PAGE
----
Additional limitations were the high dropout rate at the beginning of the questionnaire and the high number of missing values. Because the participants were recruited via business e-mail addresses instead of private e-mail addresses, the participants were interrupted while taking part in the study due to work. Furthermore, the high number of missing values especially within the demographic items might be explained by the participants’ requests to be as anonymous as possible. Based on this limitation, another restriction for analyzing data resulted. Due to the small sample size, a path model with manifest mean values instead of latent variables was defined. In contrast to structural equation modeling with latent variables, path analyses assume that all constructs are measured without error. Thus, structural equation modeling with latent variables in larger sample sizes is recommended because it takes measurement errors into account [51].
As the last limitation, the implementation of CHBs in behavior was omitted, although this is part of the CHBs model [2]. However, this study aimed at investigating the relationship of CHBs to a health behavior. Thus, implementing CHBs into action was not of interest but would be a promising approach for future studies.
Taking all limitations together, future research is needed to replicate the findings of this study by taking methodological limitations into account. Otherwise, caution is advised when interpreting the results because this is the first study in this area of research.

5. Conclusions

The limitations notwithstanding, the current study provides further insight into the relationship of motivational determinants and CHBs as well as the association of CHBs with readiness to change behavior and the behavior itself. To our knowledge, this is the first study to investigate CHBs for stair and elevator use as a specific facet of physical activity behavior. In addition, this study has provided indications that CHBs might also have a positive impact on readiness to change behavior when CHBs are formulated so that the intended behavior is the compensatory behavior for an unhealthy behavior. Therefore, future research should investigate different kinds of CHBs and their impact on different behaviors since the association between the compensatory behavior and the unhealthy behavior might differ (cf. [43]).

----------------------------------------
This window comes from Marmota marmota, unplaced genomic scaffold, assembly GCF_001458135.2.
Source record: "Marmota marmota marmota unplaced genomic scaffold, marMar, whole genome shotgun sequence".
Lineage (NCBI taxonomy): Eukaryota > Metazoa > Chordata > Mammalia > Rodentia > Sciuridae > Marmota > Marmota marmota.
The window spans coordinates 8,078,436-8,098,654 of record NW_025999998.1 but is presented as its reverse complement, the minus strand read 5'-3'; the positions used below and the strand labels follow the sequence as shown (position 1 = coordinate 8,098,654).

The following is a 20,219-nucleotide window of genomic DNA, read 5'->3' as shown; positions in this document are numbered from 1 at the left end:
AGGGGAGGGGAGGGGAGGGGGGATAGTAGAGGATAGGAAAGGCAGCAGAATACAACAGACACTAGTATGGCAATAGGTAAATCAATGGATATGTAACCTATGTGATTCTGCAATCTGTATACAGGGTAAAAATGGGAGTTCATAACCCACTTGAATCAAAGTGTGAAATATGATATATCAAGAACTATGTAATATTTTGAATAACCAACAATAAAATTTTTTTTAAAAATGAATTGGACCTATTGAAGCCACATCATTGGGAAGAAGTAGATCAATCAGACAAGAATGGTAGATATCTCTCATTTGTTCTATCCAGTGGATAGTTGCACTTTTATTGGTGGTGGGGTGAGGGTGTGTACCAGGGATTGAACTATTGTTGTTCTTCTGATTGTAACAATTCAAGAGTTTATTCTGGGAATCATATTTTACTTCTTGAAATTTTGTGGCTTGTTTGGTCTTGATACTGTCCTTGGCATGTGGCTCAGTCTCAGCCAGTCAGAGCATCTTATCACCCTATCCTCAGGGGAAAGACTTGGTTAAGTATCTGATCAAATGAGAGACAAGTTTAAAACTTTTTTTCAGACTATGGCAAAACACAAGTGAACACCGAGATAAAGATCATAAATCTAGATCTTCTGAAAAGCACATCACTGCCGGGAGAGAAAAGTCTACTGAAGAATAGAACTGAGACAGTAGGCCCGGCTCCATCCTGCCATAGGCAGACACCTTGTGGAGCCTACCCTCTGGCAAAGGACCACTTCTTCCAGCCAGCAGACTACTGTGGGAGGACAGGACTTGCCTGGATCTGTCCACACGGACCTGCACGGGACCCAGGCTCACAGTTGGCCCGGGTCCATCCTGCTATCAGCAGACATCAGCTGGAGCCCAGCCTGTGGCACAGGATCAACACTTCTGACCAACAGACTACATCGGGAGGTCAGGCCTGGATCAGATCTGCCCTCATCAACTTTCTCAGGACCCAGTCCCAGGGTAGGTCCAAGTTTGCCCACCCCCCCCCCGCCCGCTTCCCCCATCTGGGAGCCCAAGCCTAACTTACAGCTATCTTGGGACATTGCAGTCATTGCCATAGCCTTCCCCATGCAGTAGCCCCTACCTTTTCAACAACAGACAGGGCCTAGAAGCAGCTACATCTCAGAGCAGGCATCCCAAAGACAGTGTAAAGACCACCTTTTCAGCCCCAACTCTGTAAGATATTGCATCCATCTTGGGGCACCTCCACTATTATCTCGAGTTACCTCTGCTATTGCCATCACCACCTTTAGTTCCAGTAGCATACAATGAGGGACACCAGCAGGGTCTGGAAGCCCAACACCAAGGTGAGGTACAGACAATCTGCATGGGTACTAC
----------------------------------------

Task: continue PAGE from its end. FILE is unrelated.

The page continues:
The findings might also be relevant for intervention programs. Fostering autonomous motivation for behavior change is advantageous for a positive impact on CHBs as well as on readiness to change behavior (mediated via CHBs). Intervention programs should encourage individuals to change behaviors due to self-determined motives [52]. Possible strategies for enhancing autonomous motivation are motivational interviewing [53] or the development of plans for changing behavior, such as implementation intentions [52]. Based on this research, the implementation intentions should specify motivational cues to decrease an unhealthy behavior instead of situational cues. For example, an implementation intention that focuses on motivational cues could be “If I feel social pressure (motivational cue) to use the elevator, then I will…” instead of “If I am with friends (situational cue) and feel I want use the elevator, then I will…” In line with research by Adriaanse et al. [52], the concentration on motivational cues (why; perceived reason) instead of situational cues (where/when) seems to be a promising approach for future research.